“Digging yourself out of a financial hole will take time, but with persistence and smart money moves, it is absolutely possible. Once you are back on your feet, it's time to take action to ensure the next financial crisis doesn't land you back in the same hole,” said Barber.
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Not paying your mortgage payment on time can send your credit score plummeting by 100 points or more. “As lenders can't report your payment as late to the credit bureaus right away, paying your bill one, two, or three weeks late won't hurt your credit score,” said Shaan.
If you're renting an apartment, the next focus is pay this bill on time. “Most landlords probably won't file a notice that quickly. But you don't want to give your landlord any excuse to start this process in motion,” added Shaan.
3. Car payment
“As with your mortgage, there is a grace period before your late car payment starts to affect your credit score. Your auto lender can't officially report your payment as late to the credit bureaus until that payment is way past due. Beware, repossession of a car will hurt you credit score by up to 100 points.”
Digging yourself out of a financial hole will take time, but with persistence and smart money moves, it is absolutely possible
4. Utility bills
Typically, you'll receive plenty of advance warning before your utility providers shut off your services. But you will have to pay these bills eventually to keep them on. “Put these bills at the top of your priorities list,” added Barber.
5. Credit cards
“While your credit card issuer can hit you with a late fee if you miss a payment, and your card's interest rate might then soar, but credit cards don't need to be at the very top of your priorities list if you are struggling with critical bills like your mortgage.”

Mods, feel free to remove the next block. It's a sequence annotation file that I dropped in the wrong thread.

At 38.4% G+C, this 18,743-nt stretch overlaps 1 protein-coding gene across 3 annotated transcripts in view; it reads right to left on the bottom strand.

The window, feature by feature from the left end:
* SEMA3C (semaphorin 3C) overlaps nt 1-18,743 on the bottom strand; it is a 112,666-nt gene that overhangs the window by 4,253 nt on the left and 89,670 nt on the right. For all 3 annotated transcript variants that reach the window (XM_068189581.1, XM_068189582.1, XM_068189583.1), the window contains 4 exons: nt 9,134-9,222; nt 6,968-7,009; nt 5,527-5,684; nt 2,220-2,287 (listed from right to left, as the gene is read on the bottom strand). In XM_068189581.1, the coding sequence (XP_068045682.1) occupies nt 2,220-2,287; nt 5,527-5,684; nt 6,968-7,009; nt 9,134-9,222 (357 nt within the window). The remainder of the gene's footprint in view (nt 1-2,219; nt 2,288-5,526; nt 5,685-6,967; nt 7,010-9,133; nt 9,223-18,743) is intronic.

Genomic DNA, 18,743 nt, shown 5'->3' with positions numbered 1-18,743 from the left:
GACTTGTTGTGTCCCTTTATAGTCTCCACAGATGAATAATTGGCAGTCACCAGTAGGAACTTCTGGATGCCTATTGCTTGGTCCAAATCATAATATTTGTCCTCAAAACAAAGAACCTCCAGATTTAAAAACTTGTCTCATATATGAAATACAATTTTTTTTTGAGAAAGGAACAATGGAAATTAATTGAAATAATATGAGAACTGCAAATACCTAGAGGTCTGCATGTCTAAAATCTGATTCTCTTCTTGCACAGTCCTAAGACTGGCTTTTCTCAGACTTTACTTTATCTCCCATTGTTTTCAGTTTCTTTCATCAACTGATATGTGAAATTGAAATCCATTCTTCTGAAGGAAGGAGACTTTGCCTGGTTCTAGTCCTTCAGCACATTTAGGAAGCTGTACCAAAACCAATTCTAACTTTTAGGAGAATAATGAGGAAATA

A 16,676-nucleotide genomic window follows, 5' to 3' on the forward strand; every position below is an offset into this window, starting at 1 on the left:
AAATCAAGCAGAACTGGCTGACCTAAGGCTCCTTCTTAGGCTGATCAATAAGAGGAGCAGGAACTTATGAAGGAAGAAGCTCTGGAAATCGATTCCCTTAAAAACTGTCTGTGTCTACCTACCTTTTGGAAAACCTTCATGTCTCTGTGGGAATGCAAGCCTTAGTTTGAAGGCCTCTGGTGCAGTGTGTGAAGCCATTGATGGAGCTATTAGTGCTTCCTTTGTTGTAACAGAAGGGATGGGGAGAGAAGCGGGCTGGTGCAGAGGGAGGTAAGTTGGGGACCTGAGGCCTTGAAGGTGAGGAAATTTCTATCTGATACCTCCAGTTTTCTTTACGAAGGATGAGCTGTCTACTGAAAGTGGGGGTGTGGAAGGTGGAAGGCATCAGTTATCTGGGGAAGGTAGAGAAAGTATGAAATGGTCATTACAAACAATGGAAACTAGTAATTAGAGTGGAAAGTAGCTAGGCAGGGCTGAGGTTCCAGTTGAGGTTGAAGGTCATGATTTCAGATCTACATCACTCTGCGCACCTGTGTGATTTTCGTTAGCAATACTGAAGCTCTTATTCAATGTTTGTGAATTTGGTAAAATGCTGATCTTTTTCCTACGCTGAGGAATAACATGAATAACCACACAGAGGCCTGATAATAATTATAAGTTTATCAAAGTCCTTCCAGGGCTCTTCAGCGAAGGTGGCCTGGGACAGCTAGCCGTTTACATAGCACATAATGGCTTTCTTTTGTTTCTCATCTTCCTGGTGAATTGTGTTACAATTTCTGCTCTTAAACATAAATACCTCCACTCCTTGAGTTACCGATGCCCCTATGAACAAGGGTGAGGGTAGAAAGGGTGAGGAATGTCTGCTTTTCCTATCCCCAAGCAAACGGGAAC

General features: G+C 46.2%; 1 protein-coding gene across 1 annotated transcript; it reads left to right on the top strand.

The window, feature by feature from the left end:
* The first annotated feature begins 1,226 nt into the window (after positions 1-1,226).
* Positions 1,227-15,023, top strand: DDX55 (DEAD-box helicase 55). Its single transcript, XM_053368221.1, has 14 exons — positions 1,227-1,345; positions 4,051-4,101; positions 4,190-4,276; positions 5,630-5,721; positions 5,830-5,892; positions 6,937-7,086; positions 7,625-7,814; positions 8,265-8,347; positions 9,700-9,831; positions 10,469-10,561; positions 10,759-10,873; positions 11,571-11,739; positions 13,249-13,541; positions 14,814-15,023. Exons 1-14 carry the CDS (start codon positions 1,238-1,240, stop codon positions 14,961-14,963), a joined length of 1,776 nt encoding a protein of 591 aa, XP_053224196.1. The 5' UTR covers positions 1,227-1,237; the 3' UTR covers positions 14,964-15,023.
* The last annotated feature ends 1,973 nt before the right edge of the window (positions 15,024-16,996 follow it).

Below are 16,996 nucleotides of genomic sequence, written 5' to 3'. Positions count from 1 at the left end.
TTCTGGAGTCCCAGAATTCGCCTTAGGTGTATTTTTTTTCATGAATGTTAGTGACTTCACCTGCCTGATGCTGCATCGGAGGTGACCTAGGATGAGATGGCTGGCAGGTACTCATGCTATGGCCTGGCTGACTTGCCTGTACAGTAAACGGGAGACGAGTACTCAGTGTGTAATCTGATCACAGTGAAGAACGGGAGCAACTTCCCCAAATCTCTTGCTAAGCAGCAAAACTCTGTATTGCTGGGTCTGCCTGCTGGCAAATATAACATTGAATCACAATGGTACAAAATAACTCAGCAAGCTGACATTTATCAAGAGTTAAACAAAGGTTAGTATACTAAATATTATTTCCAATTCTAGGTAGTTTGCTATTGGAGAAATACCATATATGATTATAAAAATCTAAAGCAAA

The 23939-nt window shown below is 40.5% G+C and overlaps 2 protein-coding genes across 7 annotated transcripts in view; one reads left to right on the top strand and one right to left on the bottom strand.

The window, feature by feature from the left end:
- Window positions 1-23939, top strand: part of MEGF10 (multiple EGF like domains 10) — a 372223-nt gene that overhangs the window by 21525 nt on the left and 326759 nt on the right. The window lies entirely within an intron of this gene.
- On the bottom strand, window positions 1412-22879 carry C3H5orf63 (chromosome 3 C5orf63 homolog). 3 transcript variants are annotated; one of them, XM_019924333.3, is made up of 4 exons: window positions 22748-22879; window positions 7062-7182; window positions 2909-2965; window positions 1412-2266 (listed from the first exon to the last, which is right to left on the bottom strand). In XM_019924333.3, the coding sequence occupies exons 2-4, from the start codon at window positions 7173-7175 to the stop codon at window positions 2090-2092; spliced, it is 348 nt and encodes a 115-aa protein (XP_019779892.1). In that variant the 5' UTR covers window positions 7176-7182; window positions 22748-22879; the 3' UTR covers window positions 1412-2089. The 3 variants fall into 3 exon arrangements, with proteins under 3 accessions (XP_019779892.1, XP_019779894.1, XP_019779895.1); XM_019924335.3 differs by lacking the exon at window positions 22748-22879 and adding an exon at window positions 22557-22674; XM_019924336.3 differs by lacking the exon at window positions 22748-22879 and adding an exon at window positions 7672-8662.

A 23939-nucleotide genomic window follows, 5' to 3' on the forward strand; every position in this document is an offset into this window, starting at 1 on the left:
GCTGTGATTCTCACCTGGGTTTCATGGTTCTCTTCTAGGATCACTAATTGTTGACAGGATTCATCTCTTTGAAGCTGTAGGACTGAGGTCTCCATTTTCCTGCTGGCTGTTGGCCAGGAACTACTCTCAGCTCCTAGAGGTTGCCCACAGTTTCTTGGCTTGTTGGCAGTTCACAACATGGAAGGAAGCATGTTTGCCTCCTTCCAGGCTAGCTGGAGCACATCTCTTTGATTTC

If you come out of a financial crisis with a lot of debt to be paid off, you'll need to give some thought to the best ways to pay it off. The first step, experts agree, is to start by looking at how much money you can earmark toward debt repayment.
“At the very least, you should have enough money to pay the minimums on your credit card dues, but ideally, you can pay more than that. Next, think about ways to make your debt less expensive and more manageable so you can pay it off faster,” added Barber.
“Interest adds up quicker than you think, so lowering interest on debt means more of your payment goes toward the principal each month, helping you pay the debt off faster. Just keep in mind that refinancing or qualifying for a low-interest rate balance transfer hinges largely on your credit scores.”
If you're really struggling with money, particularly credit card dues, Shaan too suggested that a temporary solution you can take is to pay only the monthly minimum, because it's often such a small amount.
Paying the minimum will keep you current on your credit card bill, and you can always boost your payments back up once you've regained financial footing
“Paying the minimum will keep you current on your credit card bill, and you can always boost your payments back up once you've regained financial footing. However, know that paying only the minimum for a prolonged period will increase charge and delay how long it takes to pay it off,” added Shaan.
Once you've got your budget in order and debt repayment plan in place, rebuilding, or establishing savings is next on the list. “It may seem impossible to save in the middle of a crisis, so if you’re not in a place financially where you’re ready to save, begin to plan for it,” added Barber.
“Whatever your situation may be, these suggestions will help streamline your financial planning and manage your budget to help you stay on top of bills, save money, and work toward your financial goals.”